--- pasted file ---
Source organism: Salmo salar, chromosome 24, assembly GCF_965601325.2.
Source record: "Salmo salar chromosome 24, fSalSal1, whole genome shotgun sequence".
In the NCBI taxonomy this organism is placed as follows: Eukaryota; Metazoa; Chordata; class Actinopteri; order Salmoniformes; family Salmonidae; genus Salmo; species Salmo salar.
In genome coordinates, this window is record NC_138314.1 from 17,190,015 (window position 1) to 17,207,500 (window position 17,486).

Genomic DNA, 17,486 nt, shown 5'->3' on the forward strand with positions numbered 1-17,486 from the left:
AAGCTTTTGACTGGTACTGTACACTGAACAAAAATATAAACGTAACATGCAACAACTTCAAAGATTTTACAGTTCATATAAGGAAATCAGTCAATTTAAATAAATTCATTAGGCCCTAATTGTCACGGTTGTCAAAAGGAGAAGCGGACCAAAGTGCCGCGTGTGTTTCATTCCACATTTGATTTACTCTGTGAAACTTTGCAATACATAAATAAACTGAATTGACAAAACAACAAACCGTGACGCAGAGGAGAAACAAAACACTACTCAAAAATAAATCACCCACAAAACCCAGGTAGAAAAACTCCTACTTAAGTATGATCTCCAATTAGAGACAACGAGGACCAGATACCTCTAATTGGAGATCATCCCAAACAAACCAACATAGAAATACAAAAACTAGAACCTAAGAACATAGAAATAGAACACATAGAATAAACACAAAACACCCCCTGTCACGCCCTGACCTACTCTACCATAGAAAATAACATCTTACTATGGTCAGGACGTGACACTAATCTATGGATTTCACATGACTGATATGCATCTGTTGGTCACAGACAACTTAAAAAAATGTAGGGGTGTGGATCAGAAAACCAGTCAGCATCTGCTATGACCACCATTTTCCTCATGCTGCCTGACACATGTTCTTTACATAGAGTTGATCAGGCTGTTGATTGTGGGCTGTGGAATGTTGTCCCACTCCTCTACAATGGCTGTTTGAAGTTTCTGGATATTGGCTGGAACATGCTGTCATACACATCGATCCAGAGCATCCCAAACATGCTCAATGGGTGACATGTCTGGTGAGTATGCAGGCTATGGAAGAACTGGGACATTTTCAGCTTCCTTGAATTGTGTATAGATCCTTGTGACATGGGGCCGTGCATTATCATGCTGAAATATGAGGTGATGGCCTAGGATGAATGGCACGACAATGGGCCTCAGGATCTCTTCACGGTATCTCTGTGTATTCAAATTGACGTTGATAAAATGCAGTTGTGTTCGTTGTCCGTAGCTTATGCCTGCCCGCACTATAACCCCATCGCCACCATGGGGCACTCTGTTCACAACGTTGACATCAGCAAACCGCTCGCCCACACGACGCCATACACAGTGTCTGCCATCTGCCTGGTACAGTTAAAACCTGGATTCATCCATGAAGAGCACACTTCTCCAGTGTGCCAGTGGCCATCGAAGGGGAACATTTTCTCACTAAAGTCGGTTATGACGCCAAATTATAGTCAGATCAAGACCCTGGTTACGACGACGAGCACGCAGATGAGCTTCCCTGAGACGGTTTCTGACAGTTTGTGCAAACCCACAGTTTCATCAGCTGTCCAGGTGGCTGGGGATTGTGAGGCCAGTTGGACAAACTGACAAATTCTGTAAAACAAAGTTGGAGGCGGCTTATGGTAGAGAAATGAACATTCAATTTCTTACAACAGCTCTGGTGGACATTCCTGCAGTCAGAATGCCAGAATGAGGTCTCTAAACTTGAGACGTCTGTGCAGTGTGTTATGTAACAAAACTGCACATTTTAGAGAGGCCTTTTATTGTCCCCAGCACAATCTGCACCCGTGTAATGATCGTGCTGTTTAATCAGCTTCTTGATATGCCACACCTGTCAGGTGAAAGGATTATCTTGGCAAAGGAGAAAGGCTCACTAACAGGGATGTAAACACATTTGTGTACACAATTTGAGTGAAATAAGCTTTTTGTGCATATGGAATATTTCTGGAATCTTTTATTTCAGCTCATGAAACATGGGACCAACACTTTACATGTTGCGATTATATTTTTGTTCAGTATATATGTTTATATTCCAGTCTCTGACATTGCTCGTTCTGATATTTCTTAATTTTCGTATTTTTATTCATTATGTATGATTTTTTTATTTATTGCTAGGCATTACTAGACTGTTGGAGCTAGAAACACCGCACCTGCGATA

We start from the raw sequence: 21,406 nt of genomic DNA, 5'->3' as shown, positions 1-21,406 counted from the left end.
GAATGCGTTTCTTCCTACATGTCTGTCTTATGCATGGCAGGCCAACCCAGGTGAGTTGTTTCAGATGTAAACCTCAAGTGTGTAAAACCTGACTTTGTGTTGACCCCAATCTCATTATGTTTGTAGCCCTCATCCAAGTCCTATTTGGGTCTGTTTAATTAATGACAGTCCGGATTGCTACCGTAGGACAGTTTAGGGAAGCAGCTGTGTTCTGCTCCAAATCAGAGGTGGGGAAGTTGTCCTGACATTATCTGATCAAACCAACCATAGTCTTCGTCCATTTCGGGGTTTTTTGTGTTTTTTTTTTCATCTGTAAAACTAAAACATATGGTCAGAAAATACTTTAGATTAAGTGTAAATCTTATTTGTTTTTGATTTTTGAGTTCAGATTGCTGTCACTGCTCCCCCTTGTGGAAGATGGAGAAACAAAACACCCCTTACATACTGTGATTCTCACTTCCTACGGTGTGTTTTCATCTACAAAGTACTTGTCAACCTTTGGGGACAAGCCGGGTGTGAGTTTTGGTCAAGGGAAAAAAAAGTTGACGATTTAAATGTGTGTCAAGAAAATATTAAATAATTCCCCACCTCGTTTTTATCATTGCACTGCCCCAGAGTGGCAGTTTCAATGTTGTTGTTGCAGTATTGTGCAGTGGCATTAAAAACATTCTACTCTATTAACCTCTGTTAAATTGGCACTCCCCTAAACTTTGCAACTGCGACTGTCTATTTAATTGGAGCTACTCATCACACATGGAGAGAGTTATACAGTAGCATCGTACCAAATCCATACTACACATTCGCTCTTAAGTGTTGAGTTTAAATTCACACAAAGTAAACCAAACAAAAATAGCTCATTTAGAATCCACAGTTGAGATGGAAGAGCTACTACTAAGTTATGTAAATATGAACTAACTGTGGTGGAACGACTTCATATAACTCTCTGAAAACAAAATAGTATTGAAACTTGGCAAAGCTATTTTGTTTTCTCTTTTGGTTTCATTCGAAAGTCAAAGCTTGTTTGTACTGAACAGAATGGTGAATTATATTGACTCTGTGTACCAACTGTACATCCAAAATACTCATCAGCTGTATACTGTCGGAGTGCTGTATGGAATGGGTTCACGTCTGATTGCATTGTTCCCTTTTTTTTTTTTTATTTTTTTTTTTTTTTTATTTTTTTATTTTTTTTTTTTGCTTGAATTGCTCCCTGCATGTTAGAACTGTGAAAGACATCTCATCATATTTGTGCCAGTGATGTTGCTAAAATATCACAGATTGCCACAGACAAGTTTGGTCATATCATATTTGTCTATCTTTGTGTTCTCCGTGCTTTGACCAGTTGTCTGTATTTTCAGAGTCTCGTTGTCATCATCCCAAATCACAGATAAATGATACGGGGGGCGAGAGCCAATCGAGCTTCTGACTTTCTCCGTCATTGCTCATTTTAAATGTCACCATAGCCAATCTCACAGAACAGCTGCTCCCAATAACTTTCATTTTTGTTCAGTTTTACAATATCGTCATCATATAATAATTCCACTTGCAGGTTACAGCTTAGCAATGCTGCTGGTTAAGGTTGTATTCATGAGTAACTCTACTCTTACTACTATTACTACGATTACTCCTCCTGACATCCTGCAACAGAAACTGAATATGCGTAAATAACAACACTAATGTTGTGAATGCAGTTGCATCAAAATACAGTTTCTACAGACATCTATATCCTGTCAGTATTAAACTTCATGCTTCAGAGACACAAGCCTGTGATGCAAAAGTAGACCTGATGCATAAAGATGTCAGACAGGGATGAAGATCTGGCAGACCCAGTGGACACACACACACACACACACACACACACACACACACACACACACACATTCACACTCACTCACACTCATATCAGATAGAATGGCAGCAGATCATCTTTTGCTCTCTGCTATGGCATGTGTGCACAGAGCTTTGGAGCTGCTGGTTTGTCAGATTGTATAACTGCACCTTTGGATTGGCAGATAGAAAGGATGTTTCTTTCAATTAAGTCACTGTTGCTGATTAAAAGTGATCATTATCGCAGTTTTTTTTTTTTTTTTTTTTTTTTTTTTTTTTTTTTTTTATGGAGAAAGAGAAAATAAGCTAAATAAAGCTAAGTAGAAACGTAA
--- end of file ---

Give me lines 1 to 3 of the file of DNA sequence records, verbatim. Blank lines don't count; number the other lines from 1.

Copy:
Source organism: Salmo salar, chromosome 24, assembly GCF_965601325.2.
Source record: "Salmo salar chromosome 24, fSalSal1, whole genome shotgun sequence".
In the NCBI taxonomy this organism is placed as follows: Eukaryota; Metazoa; Chordata; class Actinopteri; order Salmoniformes; family Salmonidae; genus Salmo; species Salmo salar.